MADAGASCAR: Leaping Lemurs, Guest Post by Owen Floody, Part 1



Diadamed Sifaka, Madagascar

In June 2016, our friend Owen Floody planned and led a trip to Madagascar.  Owen recently retired from a career of teaching and research at Bucknell University in Pennsylvania. He has always been an avid photographer and in his retirement has taken several trips that allow him to pursue his passion. He has been a frequent contributor to The Intrepid Tourist. Here is part 1 of a short reflection on his Madagascar trip and a few of his excellent photographs. 

One of the world's places that might best be seen soon, in case it is not preserved over the long term, is Madagascar.  The history and isolation of this large island off the east coast of southern Africa have blessed it with some wildlife that is unique (especially its lemurs) along with some that is unusual though not unique (e.g., its array of colorful chameleons). Madagascar also presents a wide range of habitats, including several types of rainforest at different altitudes (coastal to montane), dry deciduous forests, grasslands, deserts (“spiny forests”) and large expanses of sharp limestone pinnacles (“tsingy”). 

Tsingy

Alas, some if not all of these habitats are at risk, in part due to the widespread use of charcoal for cooking: Most or all of Madagascar’s unprotected forests already are gone, increasing the pressure on the protected areas that remain.  Tourism can help in this regard, by giving local residents a stake in forest preservation.  Evidence for such beneficial effects can be seen, for instance, in the requirement for local (in addition to national) guides and in the development of community-based wildlife reserves.  The net effect is that a visit to Madagascar can have the immediate effect of exposing you to some wonderful scenery and wildlife at the same time that it encourages the preservation of these resources for future visitors.
Bamboo lemur
Madagascar’s roads can make it a challenging place to tour. On my recent trip, we began with an abortive trip from the capital Antananarivo (Tana) to a pair of rainforest parks directly to the east, hoping to see and, even more to the point, hear the dawn chorus of the indri, the largest of the lemurs.  Alas, what we discovered is that the indri hunker down and clam up in the rain.  Still, this excursion permitted us to visit the semi-captive lemurs on Lemur Island, as well as the residents of a local reserve specializing in chameleons and other reptiles.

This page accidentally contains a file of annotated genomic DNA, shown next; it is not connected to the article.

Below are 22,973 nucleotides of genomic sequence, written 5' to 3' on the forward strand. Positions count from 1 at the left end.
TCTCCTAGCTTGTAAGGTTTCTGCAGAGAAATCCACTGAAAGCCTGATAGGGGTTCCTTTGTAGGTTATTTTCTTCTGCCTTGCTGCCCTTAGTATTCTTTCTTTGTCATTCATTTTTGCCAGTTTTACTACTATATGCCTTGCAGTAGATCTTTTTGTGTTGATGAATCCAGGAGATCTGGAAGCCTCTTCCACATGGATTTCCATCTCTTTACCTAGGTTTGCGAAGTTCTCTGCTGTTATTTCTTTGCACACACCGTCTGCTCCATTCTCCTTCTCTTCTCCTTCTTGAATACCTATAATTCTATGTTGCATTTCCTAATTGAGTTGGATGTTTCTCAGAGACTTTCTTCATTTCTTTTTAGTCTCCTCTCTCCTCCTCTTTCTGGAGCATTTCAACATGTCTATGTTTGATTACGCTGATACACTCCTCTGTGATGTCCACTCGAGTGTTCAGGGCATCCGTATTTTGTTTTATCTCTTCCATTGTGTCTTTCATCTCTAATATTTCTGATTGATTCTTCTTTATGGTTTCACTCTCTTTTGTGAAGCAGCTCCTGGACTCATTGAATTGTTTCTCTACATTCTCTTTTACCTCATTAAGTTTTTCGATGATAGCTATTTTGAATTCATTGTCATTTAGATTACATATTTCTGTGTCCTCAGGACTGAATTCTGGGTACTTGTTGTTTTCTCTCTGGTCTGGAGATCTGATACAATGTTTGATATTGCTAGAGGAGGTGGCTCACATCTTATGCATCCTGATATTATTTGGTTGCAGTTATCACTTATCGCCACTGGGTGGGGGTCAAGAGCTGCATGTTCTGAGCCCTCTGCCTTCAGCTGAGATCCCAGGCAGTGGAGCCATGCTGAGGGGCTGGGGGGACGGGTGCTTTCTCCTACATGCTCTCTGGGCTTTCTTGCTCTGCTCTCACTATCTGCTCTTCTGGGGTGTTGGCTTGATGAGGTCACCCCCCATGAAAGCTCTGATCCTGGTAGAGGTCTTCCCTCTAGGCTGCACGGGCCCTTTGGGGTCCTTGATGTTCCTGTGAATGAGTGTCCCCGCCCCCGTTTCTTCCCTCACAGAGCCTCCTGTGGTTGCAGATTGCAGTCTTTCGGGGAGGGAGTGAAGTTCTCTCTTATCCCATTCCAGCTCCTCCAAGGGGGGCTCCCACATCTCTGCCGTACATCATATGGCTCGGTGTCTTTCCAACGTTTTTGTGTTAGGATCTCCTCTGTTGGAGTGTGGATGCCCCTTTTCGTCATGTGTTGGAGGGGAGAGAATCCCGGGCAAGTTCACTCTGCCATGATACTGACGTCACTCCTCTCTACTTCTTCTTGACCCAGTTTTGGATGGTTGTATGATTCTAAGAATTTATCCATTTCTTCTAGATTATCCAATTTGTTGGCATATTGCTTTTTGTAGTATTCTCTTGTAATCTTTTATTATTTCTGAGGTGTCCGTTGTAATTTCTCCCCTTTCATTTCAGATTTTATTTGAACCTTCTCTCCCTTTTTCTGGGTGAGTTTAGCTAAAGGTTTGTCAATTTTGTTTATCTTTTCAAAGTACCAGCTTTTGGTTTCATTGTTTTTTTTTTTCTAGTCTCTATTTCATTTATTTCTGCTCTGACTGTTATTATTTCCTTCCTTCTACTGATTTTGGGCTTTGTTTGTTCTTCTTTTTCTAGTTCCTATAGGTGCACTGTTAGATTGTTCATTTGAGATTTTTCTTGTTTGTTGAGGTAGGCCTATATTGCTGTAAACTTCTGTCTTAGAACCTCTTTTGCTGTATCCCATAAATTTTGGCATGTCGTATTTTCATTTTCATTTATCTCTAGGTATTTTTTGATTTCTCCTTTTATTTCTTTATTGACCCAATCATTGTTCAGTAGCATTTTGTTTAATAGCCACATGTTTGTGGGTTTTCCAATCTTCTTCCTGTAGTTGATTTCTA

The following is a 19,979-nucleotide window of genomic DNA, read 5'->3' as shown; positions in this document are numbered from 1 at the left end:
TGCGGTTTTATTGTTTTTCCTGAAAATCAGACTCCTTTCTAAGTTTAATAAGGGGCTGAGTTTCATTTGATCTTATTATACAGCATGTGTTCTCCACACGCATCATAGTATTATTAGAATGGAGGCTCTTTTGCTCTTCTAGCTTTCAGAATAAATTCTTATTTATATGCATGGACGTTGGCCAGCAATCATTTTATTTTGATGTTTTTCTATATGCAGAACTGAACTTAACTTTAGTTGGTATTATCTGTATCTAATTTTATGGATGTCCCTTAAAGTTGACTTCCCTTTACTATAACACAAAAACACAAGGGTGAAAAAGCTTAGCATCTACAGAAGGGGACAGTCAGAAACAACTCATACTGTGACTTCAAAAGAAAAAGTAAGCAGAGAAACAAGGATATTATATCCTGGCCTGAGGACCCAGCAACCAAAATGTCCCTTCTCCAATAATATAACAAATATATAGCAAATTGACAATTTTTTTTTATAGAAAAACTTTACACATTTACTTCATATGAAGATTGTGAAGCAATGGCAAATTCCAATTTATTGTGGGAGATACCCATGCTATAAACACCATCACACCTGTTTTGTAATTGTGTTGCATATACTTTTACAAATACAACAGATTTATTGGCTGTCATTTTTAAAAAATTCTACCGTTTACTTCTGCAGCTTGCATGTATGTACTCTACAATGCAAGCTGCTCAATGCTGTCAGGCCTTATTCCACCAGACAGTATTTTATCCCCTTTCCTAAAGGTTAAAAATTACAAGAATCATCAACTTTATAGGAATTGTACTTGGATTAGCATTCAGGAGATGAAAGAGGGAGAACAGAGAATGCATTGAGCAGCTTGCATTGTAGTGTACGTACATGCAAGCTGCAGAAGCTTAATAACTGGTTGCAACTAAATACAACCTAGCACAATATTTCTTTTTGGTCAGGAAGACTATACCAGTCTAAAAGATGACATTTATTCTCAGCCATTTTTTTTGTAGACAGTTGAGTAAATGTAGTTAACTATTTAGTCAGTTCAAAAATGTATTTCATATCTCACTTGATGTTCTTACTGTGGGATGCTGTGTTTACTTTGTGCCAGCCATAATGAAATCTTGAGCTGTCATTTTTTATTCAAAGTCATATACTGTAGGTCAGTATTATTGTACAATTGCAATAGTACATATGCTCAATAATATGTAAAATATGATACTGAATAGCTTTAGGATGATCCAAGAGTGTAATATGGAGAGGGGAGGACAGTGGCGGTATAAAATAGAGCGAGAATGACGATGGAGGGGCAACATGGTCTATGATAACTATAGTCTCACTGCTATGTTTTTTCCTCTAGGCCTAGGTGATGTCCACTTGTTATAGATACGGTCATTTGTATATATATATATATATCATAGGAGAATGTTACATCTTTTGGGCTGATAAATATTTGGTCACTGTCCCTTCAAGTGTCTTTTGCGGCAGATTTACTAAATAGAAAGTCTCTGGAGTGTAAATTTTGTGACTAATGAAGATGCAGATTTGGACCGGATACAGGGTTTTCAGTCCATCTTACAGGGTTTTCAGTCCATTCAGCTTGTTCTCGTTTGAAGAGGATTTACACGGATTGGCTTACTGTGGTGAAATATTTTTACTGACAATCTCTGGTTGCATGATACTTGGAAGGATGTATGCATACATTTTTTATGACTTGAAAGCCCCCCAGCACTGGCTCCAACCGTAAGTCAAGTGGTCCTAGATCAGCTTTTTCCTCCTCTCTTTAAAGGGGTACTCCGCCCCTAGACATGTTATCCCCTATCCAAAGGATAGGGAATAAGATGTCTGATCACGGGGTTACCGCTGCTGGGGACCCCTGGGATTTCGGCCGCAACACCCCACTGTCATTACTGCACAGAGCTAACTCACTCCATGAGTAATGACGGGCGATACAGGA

Chameleon
Once back in Tana, we boarded a flight for Morondava, on the west coast.  From there, we drove north with the goal of visiting Madagascar’s premier tsingy site, the Tsingy de Bemaraha (a World Heritage site).  Along the way, we were enchanted by Baobab Avenue, an amazing concentration of huge baobab trees.  
Baobab Avenue
In addition, we stopped to hike within the dry deciduous forest at Kirindy Reserve, looking both for lemurs and their major predator, the fossa, which despite appearances is a type of civet or mongoose, not a cat.
Fossa
Nevertheless, it was the tsingy that stole the show. Within the park, we took two hikes, through the Petit Tsingy and Grand Tsingy.  Both provided great opportunities to view the tsingy from above (viewpoints), within (as we hiked along gaps in the formations), sometimes even below (as we crawled through short caves or tunnels within the rock).  This variety of perspectives helped to impress upon us the height of the limestone pinnacles.  Combining this with the aerial extent of the formations emphasized at the overlooks, one could not fail to come away from this site in awe of its stark majesty.

Once we tore ourselves away from the tsingy, we retraced our steps, first to Morondava, then on to Tana, where the second major phase of our trip began. 

Note: I devised the trip itinerary, which was ably implemented by Cortez, USA, a California-based tour-operator that specializes in Madagascar.  In the past, Madagascar has been criticized for the quality of its tourism infrastructure.  With respect to the roads, this was and still is justified.  In all other respects (accommodations, food, guides), however, I thought that we were extremely well treated on this trip and so would urge others, especially others with an interest in unusual wildlife, to give Madagascar a try.

Look for Part 2 next week.

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